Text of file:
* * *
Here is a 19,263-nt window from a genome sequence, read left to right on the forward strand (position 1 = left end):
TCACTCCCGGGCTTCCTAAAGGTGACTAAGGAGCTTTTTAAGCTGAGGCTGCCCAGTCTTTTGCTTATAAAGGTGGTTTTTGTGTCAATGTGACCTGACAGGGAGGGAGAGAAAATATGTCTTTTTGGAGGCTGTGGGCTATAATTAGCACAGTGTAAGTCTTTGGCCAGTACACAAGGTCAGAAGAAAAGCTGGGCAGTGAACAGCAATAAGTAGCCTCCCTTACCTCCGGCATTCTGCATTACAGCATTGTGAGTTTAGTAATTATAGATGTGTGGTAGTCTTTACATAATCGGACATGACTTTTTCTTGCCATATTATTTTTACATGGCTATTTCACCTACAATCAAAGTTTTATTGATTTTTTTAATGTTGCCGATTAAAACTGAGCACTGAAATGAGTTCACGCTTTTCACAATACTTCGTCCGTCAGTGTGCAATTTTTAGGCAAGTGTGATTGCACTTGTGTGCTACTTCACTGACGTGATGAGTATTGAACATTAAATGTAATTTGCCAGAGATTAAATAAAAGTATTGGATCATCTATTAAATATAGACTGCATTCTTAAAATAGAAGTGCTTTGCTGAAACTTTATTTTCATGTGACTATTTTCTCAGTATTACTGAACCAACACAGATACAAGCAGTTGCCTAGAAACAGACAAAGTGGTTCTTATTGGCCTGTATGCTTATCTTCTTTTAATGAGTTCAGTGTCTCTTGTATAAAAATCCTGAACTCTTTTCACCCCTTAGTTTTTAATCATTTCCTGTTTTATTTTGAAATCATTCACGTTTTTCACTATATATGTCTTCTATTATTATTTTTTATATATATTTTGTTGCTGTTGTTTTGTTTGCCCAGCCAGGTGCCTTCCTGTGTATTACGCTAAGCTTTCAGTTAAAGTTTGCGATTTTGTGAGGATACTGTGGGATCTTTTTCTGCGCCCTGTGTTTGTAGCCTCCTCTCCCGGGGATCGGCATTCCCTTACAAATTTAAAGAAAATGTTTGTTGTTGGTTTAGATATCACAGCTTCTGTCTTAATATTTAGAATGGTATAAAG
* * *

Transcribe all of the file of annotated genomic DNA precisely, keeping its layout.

Here is a 19,263-nt window from a genome sequence, read left to right on the forward strand (position 1 = left end):
TCACTCCCGGGCTTCCTAAAGGTGACTAAGGAGCTTTTTAAGCTGAGGCTGCCCAGTCTTTTGCTTATAAAGGTGGTTTTTGTGTCAATGTGACCTGACAGGGAGGGAGAGAAAATATGTCTTTTTGGAGGCTGTGGGCTATAATTAGCACAGTGTAAGTCTTTGGCCAGTACACAAGGTCAGAAGAAAAGCTGGGCAGTGAACAGCAATAAGTAGCCTCCCTTACCTCCGGCATTCTGCATTACAGCATTGTGAGTTTAGTAATTATAGATGTGTGGTAGTCTTTACATAATCGGACATGACTTTTTCTTGCCATATTATTTTTACATGGCTATTTCACCTACAATCAAAGTTTTATTGATTTTTTTAATGTTGCCGATTAAAACTGAGCACTGAAATGAGTTCACGCTTTTCACAATACTTCGTCCGTCAGTGTGCAATTTTTAGGCAAGTGTGATTGCACTTGTGTGCTACTTCACTGACGTGATGAGTATTGAACATTAAATGTAATTTGCCAGAGATTAAATAAAAGTATTGGATCATCTATTAAATATAGACTGCATTCTTAAAATAGAAGTGCTTTGCTGAAACTTTATTTTCATGTGACTATTTTCTCAGTATTACTGAACCAACACAGATACAAGCAGTTGCCTAGAAACAGACAAAGTGGTTCTTATTGGCCTGTATGCTTATCTTCTTTTAATGAGTTCAGTGTCTCTTGTATAAAAATCCTGAACTCTTTTCACCCCTTAGTTTTTAATCATTTCCTGTTTTATTTTGAAATCATTCACGTTTTTCACTATATATGTCTTCTATTATTATTTTTTATATATATTTTGTTGCTGTTGTTTTGTTTGCCCAGCCAGGTGCCTTCCTGTGTATTACGCTAAGCTTTCAGTTAAAGTTTGCGATTTTGTGAGGATACTGTGGGATCTTTTTCTGCGCCCTGTGTTTGTAGCCTCCTCTCCCGGGGATCGGCATTCCCTTACAAATTTAAAGAAAATGTTTGTTGTTGGTTTAGATATCACAGCTTCTGTCTTAATATTTAGAATGGTATAAAG